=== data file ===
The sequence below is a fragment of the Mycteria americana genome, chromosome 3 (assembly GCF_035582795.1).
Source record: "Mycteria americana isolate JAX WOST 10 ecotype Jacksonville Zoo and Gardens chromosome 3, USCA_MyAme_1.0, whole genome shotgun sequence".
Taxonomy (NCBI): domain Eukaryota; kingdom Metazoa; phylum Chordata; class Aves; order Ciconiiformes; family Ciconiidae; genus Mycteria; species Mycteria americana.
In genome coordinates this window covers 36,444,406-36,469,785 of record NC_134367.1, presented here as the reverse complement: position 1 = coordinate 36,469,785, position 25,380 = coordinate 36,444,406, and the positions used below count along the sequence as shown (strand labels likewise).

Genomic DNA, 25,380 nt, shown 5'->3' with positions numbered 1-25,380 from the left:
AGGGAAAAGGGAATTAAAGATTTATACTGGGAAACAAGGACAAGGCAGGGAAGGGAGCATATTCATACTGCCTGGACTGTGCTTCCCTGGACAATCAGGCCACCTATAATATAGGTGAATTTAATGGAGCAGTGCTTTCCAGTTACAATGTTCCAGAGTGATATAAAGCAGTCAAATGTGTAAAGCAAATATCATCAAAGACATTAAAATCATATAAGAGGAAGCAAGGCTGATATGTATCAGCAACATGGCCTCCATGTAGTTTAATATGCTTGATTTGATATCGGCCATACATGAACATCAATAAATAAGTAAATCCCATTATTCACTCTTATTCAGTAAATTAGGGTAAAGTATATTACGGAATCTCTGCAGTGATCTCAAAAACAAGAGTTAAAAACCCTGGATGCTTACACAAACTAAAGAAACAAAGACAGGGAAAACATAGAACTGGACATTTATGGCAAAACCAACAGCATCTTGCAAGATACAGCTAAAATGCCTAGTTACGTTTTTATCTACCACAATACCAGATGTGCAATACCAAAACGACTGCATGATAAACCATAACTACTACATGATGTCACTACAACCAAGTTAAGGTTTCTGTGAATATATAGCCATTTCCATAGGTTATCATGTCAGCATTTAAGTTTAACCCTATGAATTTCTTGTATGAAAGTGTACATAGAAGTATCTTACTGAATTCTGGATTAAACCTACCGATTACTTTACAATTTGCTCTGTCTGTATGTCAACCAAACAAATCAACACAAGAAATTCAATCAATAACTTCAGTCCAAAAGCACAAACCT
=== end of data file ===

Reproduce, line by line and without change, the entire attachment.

The sequence below is a fragment of the Mycteria americana genome, chromosome 3 (assembly GCF_035582795.1).
Source record: "Mycteria americana isolate JAX WOST 10 ecotype Jacksonville Zoo and Gardens chromosome 3, USCA_MyAme_1.0, whole genome shotgun sequence".
Taxonomy (NCBI): domain Eukaryota; kingdom Metazoa; phylum Chordata; class Aves; order Ciconiiformes; family Ciconiidae; genus Mycteria; species Mycteria americana.
In genome coordinates this window covers 36,444,406-36,469,785 of record NC_134367.1, presented here as the reverse complement: position 1 = coordinate 36,469,785, position 25,380 = coordinate 36,444,406, and the positions used below count along the sequence as shown (strand labels likewise).

Genomic DNA, 25,380 nt, shown 5'->3' with positions numbered 1-25,380 from the left:
AGGGAAAAGGGAATTAAAGATTTATACTGGGAAACAAGGACAAGGCAGGGAAGGGAGCATATTCATACTGCCTGGACTGTGCTTCCCTGGACAATCAGGCCACCTATAATATAGGTGAATTTAATGGAGCAGTGCTTTCCAGTTACAATGTTCCAGAGTGATATAAAGCAGTCAAATGTGTAAAGCAAATATCATCAAAGACATTAAAATCATATAAGAGGAAGCAAGGCTGATATGTATCAGCAACATGGCCTCCATGTAGTTTAATATGCTTGATTTGATATCGGCCATACATGAACATCAATAAATAAGTAAATCCCATTATTCACTCTTATTCAGTAAATTAGGGTAAAGTATATTACGGAATCTCTGCAGTGATCTCAAAAACAAGAGTTAAAAACCCTGGATGCTTACACAAACTAAAGAAACAAAGACAGGGAAAACATAGAACTGGACATTTATGGCAAAACCAACAGCATCTTGCAAGATACAGCTAAAATGCCTAGTTACGTTTTTATCTACCACAATACCAGATGTGCAATACCAAAACGACTGCATGATAAACCATAACTACTACATGATGTCACTACAACCAAGTTAAGGTTTCTGTGAATATATAGCCATTTCCATAGGTTATCATGTCAGCATTTAAGTTTAACCCTATGAATTTCTTGTATGAAAGTGTACATAGAAGTATCTTACTGAATTCTGGATTAAACCTACCGATTACTTTACAATTTGCTCTGTCTGTATGTCAACCAAACAAATCAACACAAGAAATTCAATCAATAACTTCAGTCCAAAAGCACAAACCT